There have been other challenges associated with being the Editor-in-Chief. In some instances, we developed strategies to deal with these challenges, which have been both a success and, subsequently, a failure. During the early days of my editorship, it was clear that we needed to attract more submissions. We were successful in this goal but then, the global economic conditions conspired to make this a less desirable outcome. The more articles a journal attracts, the more resources must be devoted to evaluation of these articles and, of course, there is a significant impact of accepting more papers for publication – at least unless the total number of published articles increases. Although we were successful in increasing the number of submissions by a factor of close to 8, as advertising revenues decreased over the past few years, we had to look at ways to discourage some of these submissions. Thus, we instituted a fee to have a manuscript evaluated, an intervention that clearly had a negative impact on submission numbers from the international community. In addition, as advertising revenues decreased, we were forced to publish fewer articles in fewer issues per year – interventions that have resulted in much longer wait times for publication of accepted articles and therefore, less incentive for authors to submit to the CJC. This has made the past two years particularly difficult as we have struggled to decrease the delay time to publication while wishing to continue to attract and accept good articles submitted to the Journal. I believe we have made significant progress. Although our total number of submissions has decreased by approximately one-third in the past two years, our acceptance rate has remained relatively low and because of online publication, we have been successful in clearing most of the backlog of articles accepted earlier for publication. At the same time, we have taken some positive steps toward decreasing the number of published articles considered in the calculation of our impact factor. As a result, the impact factor for 2008 increased to our highest level ever at 1.8, and we have every reason to believe that it will increase further for the 2009 year. Thus, despite some very difficult economic times during which we have decreased the number of issues per year and the number of papers per issue, we have managed to continue to publish articles of importance to Canadian cardiovascular medicine and at the same time, increased our impact factor. However, it needs to be noted that many of our authors have had to suffer long waits to publication during this difficult time and for this, we offer both our apologies and our appreciation.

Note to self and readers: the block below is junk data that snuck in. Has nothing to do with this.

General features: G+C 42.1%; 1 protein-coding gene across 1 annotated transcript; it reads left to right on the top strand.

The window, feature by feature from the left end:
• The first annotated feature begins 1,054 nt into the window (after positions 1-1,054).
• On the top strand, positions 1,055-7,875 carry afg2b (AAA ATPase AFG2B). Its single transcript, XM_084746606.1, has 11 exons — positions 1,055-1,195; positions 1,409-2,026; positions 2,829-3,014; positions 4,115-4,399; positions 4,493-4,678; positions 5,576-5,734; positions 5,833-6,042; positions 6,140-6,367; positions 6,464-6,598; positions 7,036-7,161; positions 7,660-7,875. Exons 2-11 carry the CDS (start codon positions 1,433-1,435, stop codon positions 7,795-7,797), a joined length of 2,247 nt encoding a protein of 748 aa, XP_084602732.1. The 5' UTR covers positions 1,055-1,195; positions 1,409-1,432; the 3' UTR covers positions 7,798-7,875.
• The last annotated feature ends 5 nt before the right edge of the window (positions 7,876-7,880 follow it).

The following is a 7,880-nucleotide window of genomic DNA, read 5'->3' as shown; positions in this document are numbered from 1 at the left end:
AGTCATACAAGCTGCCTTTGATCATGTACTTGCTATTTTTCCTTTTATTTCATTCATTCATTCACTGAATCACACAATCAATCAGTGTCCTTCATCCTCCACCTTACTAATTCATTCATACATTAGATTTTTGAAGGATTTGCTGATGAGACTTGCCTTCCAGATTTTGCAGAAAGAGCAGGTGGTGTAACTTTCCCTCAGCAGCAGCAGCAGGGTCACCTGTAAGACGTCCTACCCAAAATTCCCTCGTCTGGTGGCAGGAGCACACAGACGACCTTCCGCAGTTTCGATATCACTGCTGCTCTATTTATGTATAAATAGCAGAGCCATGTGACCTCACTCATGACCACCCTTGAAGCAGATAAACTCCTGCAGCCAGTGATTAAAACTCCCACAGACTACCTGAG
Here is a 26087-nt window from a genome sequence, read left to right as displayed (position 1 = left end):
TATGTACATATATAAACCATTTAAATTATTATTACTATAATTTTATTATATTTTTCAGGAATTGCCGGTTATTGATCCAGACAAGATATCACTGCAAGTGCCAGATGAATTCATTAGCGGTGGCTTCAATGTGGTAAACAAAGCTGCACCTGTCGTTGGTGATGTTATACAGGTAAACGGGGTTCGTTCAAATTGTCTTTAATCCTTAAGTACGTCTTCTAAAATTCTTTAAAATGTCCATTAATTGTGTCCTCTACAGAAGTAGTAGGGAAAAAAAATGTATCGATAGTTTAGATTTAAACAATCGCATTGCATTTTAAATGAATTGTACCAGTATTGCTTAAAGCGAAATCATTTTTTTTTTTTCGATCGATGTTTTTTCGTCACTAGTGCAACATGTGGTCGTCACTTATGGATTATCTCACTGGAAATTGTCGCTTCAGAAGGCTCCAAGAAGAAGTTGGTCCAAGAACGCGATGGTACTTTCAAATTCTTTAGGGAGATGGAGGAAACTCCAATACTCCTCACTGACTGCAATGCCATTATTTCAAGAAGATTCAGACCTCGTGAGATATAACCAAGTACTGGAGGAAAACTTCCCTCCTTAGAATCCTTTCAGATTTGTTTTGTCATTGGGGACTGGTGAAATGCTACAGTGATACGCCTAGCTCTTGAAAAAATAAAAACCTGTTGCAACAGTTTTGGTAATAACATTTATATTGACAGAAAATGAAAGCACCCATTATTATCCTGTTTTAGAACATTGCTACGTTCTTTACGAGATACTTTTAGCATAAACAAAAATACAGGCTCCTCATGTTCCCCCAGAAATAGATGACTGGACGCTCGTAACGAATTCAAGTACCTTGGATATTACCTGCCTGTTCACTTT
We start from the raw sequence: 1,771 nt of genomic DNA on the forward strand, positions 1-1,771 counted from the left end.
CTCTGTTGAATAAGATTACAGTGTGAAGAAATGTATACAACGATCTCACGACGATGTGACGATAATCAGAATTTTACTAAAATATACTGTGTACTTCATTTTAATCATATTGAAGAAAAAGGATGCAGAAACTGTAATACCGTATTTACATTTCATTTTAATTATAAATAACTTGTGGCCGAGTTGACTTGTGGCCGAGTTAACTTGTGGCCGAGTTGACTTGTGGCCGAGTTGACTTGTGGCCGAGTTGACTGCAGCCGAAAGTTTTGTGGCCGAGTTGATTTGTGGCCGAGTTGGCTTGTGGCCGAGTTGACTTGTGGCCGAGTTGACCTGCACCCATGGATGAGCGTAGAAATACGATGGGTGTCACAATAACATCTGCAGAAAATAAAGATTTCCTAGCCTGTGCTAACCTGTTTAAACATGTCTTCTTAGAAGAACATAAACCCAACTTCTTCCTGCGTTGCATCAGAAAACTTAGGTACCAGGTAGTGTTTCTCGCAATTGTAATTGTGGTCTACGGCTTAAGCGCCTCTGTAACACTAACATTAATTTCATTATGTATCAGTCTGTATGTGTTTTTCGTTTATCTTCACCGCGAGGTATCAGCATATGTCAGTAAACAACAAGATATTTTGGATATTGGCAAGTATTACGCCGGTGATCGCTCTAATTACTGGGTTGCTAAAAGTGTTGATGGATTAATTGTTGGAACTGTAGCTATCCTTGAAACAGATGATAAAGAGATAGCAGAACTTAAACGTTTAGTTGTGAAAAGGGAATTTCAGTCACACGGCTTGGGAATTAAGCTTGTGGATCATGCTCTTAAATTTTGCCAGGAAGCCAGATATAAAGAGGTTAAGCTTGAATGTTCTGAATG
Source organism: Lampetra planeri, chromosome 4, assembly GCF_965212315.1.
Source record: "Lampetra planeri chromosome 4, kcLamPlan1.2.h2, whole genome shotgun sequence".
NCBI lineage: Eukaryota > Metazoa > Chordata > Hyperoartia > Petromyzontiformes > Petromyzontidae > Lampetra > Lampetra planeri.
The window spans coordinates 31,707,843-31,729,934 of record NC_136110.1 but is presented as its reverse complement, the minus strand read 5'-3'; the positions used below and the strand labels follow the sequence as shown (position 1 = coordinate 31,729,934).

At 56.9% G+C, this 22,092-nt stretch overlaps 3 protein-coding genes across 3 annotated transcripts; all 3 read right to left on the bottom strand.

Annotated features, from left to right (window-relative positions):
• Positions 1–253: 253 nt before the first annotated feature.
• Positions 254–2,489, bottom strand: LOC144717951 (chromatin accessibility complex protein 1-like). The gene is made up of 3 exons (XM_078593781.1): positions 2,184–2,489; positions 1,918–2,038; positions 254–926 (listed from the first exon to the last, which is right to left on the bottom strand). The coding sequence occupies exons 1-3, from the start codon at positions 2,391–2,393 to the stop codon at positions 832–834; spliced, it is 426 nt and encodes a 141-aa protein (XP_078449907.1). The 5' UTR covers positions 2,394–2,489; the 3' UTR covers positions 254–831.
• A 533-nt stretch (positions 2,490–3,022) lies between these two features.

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Cover of the Premiere Issue of The Canadian Journal of Cardiology / Page couverture du premier numéro du Journal canadien de cardiologie

And now it is time to pass the torch. I am delighted that the CCS has been successful in recruiting Dr Stanley Nattel of the Montreal Heart Institute (Montreal, Quebec) for the position of Editor-in-Chief. Dr Nattel is a successful researcher who brings a long record of experience in editing to the CJC and I am confident that he is ideally situated to lead the Journal to the next level of accomplishment. I sincerely believe that with Dr Nattel’s leadership, the CJC can move into the upper echelons of international cardiovascular journals, while at the same time, continuing to serve the Canadian cardiovascular community needs. This will not occur without challenges, and Dr Nattel and the CJC will need the support of our authors, reviewers and readers as we move forward. But I believe that while challenges exist, the future is bright. I will be watching attentively from the sidelines and am prepared to do whatever I can to support the future success of the Journal.

I wish to thank the CCS for the opportunity to be the Editor-in-Chief, as well as Pulsus Group Inc (Mr Kalina and staff) for all their support over the years. I have learned much and hope I have contributed in some small way to Canadian cardiovascular medicine and the development of the CJC. I owe much to the Associate Editors, members of the Editorial Board, Ms Peggy Randall in my office, and particularly to the many reviewers for all their support over the years. I will miss it.


The views expressed on this page are those of the Editor-in-Chief and are not intended to reflect the opinions of the Canadian Cardiovascular Society or Pulsus Group Inc.

Articles from The Canadian Journal of Cardiology are provided here courtesy of Pulsus Group